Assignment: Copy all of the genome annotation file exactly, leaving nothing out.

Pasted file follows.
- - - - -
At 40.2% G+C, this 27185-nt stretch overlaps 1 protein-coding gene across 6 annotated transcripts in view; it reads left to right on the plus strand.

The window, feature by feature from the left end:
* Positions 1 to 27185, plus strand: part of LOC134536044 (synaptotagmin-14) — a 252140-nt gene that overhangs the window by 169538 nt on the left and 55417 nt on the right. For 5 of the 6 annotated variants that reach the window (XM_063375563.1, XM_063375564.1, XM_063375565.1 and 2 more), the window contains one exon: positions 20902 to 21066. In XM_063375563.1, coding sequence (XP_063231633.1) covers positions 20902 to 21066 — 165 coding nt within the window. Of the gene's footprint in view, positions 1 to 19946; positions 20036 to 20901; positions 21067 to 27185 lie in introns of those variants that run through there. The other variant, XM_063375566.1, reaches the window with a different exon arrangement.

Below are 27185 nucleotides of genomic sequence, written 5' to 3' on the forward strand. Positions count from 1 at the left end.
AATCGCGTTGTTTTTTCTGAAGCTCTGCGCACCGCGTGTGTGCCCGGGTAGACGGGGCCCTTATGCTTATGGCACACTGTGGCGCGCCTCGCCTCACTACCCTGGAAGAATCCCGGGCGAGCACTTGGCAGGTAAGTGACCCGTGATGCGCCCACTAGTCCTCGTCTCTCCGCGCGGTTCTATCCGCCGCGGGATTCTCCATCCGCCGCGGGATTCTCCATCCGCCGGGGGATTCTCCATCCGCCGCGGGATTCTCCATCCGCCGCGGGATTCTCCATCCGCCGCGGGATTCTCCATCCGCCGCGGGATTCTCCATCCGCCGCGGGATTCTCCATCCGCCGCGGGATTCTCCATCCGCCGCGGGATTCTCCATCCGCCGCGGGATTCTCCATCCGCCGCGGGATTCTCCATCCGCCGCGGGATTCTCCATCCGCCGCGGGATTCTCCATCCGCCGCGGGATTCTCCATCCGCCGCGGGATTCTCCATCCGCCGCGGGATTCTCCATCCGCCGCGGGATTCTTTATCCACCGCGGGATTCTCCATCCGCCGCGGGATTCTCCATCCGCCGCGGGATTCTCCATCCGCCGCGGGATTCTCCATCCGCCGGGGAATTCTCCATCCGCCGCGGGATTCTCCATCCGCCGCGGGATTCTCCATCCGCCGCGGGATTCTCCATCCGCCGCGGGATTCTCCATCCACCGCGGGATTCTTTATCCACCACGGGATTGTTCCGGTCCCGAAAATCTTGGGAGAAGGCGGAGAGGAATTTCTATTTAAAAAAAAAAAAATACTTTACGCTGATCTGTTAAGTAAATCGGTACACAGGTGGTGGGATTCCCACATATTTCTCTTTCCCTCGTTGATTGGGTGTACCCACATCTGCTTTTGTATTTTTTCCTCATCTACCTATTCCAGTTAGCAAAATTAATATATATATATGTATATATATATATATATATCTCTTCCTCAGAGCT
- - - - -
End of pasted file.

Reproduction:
At 40.2% G+C, this 27185-nt stretch overlaps 1 protein-coding gene across 6 annotated transcripts in view; it reads left to right on the plus strand.

The window, feature by feature from the left end:
* Positions 1 to 27185, plus strand: part of LOC134536044 (synaptotagmin-14) — a 252140-nt gene that overhangs the window by 169538 nt on the left and 55417 nt on the right. For 5 of the 6 annotated variants that reach the window (XM_063375563.1, XM_063375564.1, XM_063375565.1 and 2 more), the window contains one exon: positions 20902 to 21066. In XM_063375563.1, coding sequence (XP_063231633.1) covers positions 20902 to 21066 — 165 coding nt within the window. Of the gene's footprint in view, positions 1 to 19946; positions 20036 to 20901; positions 21067 to 27185 lie in introns of those variants that run through there. The other variant, XM_063375566.1, reaches the window with a different exon arrangement.

Below are 27185 nucleotides of genomic sequence, written 5' to 3' on the forward strand. Positions count from 1 at the left end.
AATCGCGTTGTTTTTTCTGAAGCTCTGCGCACCGCGTGTGTGCCCGGGTAGACGGGGCCCTTATGCTTATGGCACACTGTGGCGCGCCTCGCCTCACTACCCTGGAAGAATCCCGGGCGAGCACTTGGCAGGTAAGTGACCCGTGATGCGCCCACTAGTCCTCGTCTCTCCGCGCGGTTCTATCCGCCGCGGGATTCTCCATCCGCCGCGGGATTCTCCATCCGCCGGGGGATTCTCCATCCGCCGCGGGATTCTCCATCCGCCGCGGGATTCTCCATCCGCCGCGGGATTCTCCATCCGCCGCGGGATTCTCCATCCGCCGCGGGATTCTCCATCCGCCGCGGGATTCTCCATCCGCCGCGGGATTCTCCATCCGCCGCGGGATTCTCCATCCGCCGCGGGATTCTCCATCCGCCGCGGGATTCTCCATCCGCCGCGGGATTCTCCATCCGCCGCGGGATTCTCCATCCGCCGCGGGATTCTCCATCCGCCGCGGGATTCTCCATCCGCCGCGGGATTCTTTATCCACCGCGGGATTCTCCATCCGCCGCGGGATTCTCCATCCGCCGCGGGATTCTCCATCCGCCGCGGGATTCTCCATCCGCCGGGGAATTCTCCATCCGCCGCGGGATTCTCCATCCGCCGCGGGATTCTCCATCCGCCGCGGGATTCTCCATCCGCCGCGGGATTCTCCATCCACCGCGGGATTCTTTATCCACCACGGGATTGTTCCGGTCCCGAAAATCTTGGGAGAAGGCGGAGAGGAATTTCTATTTAAAAAAAAAAAAATACTTTACGCTGATCTGTTAAGTAAATCGGTACACAGGTGGTGGGATTCCCACATATTTCTCTTTCCCTCGTTGATTGGGTGTACCCACATCTGCTTTTGTATTTTTTCCTCATCTACCTATTCCAGTTAGCAAAATTAATATATATATATGTATATATATATATATATATCTCTTCCTCAGAGCT